Hackers are Cashing in on Instagram Likes

They say popularity has its price. This saying holds a new weight when it comes to the growing influence of social media. In fact, your “Likes” may be worth more to hackers than your credit card number. As counterintuitive as it may seem, your social clout has become the new target of hackers. And they’re using some old tricks to get at your virtual valuables. A mutation of the long running Trojan formally used to nab banking information has emerged on Instagram, creating fake “Likes” and “Followers” for parties who are interested in paying up. Let’s take a look at the mutated virus, the demand behind its creation, and what you need to know to protect your personal data.

The diverse uses of the Zeus Trojan have made it one of the largest and longest running malware families around. It originated in 2007 as a Trojan horse (malicious software that is disguised as benign or useful software) used to steal banking information through keystroke logging (recording passwords typed on your keyboard through covert methods) and form grabbing (collecting your sensitive data through forms submitted to a website). Since then, Zeus has continued to evolve, with each viral strain having the primary intent to seize financial data. The latest mutation represents the first piece of malicious software to date that has been used to post false “Likes” on a social network.

Why might a scammer tweak the previously successful Trojan to target social networking accounts over bank accounts? The answer lies in the increasing importance of social media for brand and personal reputation. In today’s digital landscape, social currency is a key to success for many. Companies gain influence and an audience that show a love for their product, and many people on social media have been offered perks for their thousands of followers from big brands that want to tap into their social media influence. The more likes, followers, and shares, the better—and if that means paying for some fake love, many are saying “so be it.”

The exchange of cash for social currency happens on Internet hacker forums, a virtual black market, where the going price for 1,000 Instagram “Followers” is $15 and 1,000 Instagram “Likes” can be bought for twice that amount. A dump of 1,000 credit card numbers, by contrast, can be purchased for as little as $6.

This fraudulent activity is controlled through a central server where the modified version of Zeus infects devices, and forces them to post “Likes” for specific users. These infected devices can also be commanded to engage in other operations or download malicious software. This means that something beginning as a simple Instagram takeover could, in fact, become much more detrimental to your personal security.

Cybercriminals are not likely to let up on social network manipulation any time soon. In fact, the opposite is true. With companies and people willing to pay a premium for a boost in social activity, hackers will continue to find a way to provide it to them. Here are some measures you can take to ensure that your account isn’t the next to be commandeered:

  • Report suspicious activity. If you see any suspicious activity on your account, strange new followers that never comment on your photos, or users that spam your comments section asking you to follow them back, there are simple steps to block these users from your feed and/or report this activity to your social media provider.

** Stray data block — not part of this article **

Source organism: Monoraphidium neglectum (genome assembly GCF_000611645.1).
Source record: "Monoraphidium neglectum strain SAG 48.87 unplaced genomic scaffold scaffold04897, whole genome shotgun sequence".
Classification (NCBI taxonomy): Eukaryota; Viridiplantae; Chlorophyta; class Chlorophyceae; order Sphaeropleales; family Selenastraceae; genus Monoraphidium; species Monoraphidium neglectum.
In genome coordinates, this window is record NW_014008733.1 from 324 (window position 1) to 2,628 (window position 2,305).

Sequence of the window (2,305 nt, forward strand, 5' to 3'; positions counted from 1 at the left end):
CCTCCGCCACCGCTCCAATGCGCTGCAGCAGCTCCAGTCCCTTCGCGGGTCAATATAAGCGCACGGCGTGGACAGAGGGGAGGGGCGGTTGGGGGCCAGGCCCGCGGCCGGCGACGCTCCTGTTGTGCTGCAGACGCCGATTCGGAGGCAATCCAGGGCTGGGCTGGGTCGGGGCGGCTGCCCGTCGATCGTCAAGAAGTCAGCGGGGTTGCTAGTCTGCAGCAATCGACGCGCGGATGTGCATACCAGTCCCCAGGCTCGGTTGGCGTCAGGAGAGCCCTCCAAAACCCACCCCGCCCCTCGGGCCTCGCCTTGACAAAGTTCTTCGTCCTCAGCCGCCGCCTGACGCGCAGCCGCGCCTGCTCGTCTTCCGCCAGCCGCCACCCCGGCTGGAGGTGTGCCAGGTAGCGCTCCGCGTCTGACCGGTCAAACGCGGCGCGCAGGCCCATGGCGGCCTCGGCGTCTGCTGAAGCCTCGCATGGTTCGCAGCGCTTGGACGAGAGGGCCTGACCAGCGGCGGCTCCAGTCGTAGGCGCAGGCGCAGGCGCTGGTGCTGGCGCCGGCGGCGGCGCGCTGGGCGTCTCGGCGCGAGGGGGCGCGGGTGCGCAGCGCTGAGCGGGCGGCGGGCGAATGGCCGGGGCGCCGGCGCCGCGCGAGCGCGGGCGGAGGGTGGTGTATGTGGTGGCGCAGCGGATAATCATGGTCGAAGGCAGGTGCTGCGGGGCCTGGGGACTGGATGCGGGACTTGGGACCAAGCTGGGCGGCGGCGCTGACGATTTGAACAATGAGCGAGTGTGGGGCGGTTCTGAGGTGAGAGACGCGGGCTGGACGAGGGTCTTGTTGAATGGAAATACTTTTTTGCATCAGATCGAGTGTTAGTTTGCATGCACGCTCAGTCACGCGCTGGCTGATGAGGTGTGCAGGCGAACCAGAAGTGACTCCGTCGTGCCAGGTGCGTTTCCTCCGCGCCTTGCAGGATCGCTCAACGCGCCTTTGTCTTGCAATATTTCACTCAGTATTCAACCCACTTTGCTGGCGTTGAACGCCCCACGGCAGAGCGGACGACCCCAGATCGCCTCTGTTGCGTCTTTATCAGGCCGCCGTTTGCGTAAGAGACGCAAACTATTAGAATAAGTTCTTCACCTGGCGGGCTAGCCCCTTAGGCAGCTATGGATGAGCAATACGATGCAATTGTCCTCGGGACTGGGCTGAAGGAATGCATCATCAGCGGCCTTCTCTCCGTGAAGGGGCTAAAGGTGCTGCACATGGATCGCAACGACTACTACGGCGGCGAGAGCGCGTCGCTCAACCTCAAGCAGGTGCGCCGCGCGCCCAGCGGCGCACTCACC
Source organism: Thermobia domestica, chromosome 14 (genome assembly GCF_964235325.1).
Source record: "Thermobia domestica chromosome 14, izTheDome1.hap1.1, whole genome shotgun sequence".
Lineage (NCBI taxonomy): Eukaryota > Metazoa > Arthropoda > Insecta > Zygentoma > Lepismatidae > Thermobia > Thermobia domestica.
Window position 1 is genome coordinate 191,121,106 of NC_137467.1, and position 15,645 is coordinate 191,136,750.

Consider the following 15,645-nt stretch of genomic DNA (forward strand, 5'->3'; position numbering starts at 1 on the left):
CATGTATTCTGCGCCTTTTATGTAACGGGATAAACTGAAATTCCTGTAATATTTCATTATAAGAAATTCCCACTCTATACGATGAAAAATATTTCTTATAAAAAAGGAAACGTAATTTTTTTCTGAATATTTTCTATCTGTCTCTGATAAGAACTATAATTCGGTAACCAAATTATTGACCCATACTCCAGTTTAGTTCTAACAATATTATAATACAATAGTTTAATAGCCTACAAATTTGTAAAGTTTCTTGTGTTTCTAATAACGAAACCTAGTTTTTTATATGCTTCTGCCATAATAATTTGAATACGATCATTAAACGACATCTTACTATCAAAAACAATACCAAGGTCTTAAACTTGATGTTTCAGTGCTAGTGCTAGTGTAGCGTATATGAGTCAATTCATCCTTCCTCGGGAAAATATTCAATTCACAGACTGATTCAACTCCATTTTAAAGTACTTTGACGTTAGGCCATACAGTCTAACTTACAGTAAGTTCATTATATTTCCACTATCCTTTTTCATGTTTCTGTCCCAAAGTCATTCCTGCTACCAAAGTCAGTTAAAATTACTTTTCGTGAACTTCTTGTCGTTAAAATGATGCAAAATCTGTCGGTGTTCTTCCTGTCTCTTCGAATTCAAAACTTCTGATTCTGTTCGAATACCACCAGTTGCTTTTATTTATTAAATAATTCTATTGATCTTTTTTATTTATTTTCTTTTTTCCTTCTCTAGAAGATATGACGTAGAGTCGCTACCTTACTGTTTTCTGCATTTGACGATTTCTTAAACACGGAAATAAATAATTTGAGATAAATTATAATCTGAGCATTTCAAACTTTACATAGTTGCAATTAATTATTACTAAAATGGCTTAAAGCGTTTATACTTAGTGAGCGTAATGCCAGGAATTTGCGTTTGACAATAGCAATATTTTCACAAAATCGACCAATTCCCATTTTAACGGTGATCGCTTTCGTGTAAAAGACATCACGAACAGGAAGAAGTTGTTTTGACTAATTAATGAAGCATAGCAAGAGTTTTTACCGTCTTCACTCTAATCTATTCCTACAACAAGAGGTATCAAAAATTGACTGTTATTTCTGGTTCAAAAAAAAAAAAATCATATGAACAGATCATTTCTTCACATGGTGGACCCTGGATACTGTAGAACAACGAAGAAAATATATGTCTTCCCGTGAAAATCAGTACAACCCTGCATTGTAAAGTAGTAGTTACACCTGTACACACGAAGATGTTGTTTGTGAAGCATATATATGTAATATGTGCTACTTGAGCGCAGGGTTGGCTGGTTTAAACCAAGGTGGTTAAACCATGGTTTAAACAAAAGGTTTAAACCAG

• On Instagram: Click on the user’s profile image and then click on the box with an arrow at the top right of the user’s profile page. Select Block User or Report for Spam. The former simply blocks the user from seeing your content; the latter will send a report to Instagram that you think the user is actually a spam account.
    • On Facebook: On the user’s profile page there is a hovering bar over the user’s cover photo. At the bottom right of that photo click on the dropdown gear box and select “Block/Report.”
    • On Twitter: Go to the profile page of the user you want to report. Click on the dropdown menu to the right of the page with a silhouette. You can select to either Block or Report the user.
  • Help your friends help themselves. If you notice something odd occurring on a friend’s account – send them a message to bring it to their attention. Recommend that they report the activity ASAP.
  • Don’t fall for scams. It’s tempting to participate in audience-growing activity such as #followback hashtags and engage with users who promise to “Like” and “Comment” on your activity. While doing this on a user-by-user basis may be fine, avoid associating your username with any program or user account that promises too much of a good thing, such as thousands of “real followers.”
  • Change your password regularly. An oldie but a goodie, changing your passwords on a regular basis will keep cyber criminals guessing and help avoid an account takeover.
  • Protect all of your devices with comprehensive security. Install McAfee LiveSafe™ service to safeguard your smartphones, tablets, PCs, and Macs from malicious malware like Zeus. This dynamic service offers antivirus protection for all of your devices, secures all usernames and passwords to your favorite sites, helps you safely search the web, and locks down your sensitive data in a dynamic vault with voice and facial authentication.

Stay up-to-date on the latest social media and web security threats!


Introducing McAfee+

Identity theft protection and privacy for your digital life

FacebookLinkedInTwitterEmailCopy Link

Stay Updated

Follow us to stay updated on all things McAfee and on top of the latest consumer and mobile security threats.


More from Internet Security

Back to top